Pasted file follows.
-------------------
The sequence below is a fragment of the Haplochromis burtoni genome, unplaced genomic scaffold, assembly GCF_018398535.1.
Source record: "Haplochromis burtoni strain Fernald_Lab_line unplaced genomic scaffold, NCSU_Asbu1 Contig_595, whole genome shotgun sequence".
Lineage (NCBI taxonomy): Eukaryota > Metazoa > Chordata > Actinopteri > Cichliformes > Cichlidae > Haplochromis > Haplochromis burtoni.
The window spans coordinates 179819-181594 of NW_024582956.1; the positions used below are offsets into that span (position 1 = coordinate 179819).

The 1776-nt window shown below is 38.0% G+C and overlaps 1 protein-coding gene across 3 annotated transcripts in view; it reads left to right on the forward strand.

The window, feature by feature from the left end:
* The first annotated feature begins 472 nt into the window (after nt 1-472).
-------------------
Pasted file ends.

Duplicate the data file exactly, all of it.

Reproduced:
The sequence below is a fragment of the Haplochromis burtoni genome, unplaced genomic scaffold, assembly GCF_018398535.1.
Source record: "Haplochromis burtoni strain Fernald_Lab_line unplaced genomic scaffold, NCSU_Asbu1 Contig_595, whole genome shotgun sequence".
Lineage (NCBI taxonomy): Eukaryota > Metazoa > Chordata > Actinopteri > Cichliformes > Cichlidae > Haplochromis > Haplochromis burtoni.
The window spans coordinates 179819-181594 of NW_024582956.1; the positions used below are offsets into that span (position 1 = coordinate 179819).

The 1776-nt window shown below is 38.0% G+C and overlaps 1 protein-coding gene across 3 annotated transcripts in view; it reads left to right on the forward strand.

The window, feature by feature from the left end:
* The first annotated feature begins 472 nt into the window (after nt 1-472).